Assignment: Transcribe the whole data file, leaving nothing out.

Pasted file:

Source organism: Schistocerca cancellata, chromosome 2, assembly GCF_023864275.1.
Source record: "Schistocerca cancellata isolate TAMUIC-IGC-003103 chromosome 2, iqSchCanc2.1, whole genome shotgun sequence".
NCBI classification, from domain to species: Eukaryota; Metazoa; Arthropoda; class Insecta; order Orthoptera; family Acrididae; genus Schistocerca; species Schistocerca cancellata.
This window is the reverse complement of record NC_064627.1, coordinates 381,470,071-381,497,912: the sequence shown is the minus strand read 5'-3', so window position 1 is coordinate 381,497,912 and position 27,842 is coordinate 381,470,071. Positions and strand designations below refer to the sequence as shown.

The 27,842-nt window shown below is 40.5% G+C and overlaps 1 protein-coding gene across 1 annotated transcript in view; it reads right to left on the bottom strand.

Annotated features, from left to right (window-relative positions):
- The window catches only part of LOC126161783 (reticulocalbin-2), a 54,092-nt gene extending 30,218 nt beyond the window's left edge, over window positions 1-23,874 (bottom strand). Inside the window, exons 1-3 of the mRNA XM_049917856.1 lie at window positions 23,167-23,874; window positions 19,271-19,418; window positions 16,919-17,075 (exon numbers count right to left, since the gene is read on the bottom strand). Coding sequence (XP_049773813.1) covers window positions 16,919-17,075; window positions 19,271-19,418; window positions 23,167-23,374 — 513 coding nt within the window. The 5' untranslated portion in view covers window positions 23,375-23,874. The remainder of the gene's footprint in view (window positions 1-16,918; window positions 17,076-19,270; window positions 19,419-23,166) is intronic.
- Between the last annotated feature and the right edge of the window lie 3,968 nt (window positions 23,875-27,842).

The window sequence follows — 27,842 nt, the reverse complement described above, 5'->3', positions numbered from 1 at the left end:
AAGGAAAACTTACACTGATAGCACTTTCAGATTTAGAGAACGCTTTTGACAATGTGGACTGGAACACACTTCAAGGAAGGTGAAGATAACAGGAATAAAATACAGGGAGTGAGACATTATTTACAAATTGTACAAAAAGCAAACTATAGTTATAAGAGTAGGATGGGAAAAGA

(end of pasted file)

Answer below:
Source organism: Schistocerca cancellata, chromosome 2, assembly GCF_023864275.1.
Source record: "Schistocerca cancellata isolate TAMUIC-IGC-003103 chromosome 2, iqSchCanc2.1, whole genome shotgun sequence".
NCBI classification, from domain to species: Eukaryota; Metazoa; Arthropoda; class Insecta; order Orthoptera; family Acrididae; genus Schistocerca; species Schistocerca cancellata.
This window is the reverse complement of record NC_064627.1, coordinates 381,470,071-381,497,912: the sequence shown is the minus strand read 5'-3', so window position 1 is coordinate 381,497,912 and position 27,842 is coordinate 381,470,071. Positions and strand designations below refer to the sequence as shown.

The 27,842-nt window shown below is 40.5% G+C and overlaps 1 protein-coding gene across 1 annotated transcript in view; it reads right to left on the bottom strand.

Annotated features, from left to right (window-relative positions):
- The window catches only part of LOC126161783 (reticulocalbin-2), a 54,092-nt gene extending 30,218 nt beyond the window's left edge, over window positions 1-23,874 (bottom strand). Inside the window, exons 1-3 of the mRNA XM_049917856.1 lie at window positions 23,167-23,874; window positions 19,271-19,418; window positions 16,919-17,075 (exon numbers count right to left, since the gene is read on the bottom strand). Coding sequence (XP_049773813.1) covers window positions 16,919-17,075; window positions 19,271-19,418; window positions 23,167-23,374 — 513 coding nt within the window. The 5' untranslated portion in view covers window positions 23,375-23,874. The remainder of the gene's footprint in view (window positions 1-16,918; window positions 17,076-19,270; window positions 19,419-23,166) is intronic.
- Between the last annotated feature and the right edge of the window lie 3,968 nt (window positions 23,875-27,842).

The window sequence follows — 27,842 nt, the reverse complement described above, 5'->3', positions numbered from 1 at the left end:
AAGGAAAACTTACACTGATAGCACTTTCAGATTTAGAGAACGCTTTTGACAATGTGGACTGGAACACACTTCAAGGAAGGTGAAGATAACAGGAATAAAATACAGGGAGTGAGACATTATTTACAAATTGTACAAAAAGCAAACTATAGTTATAAGAGTAGGATGGGAAAAGA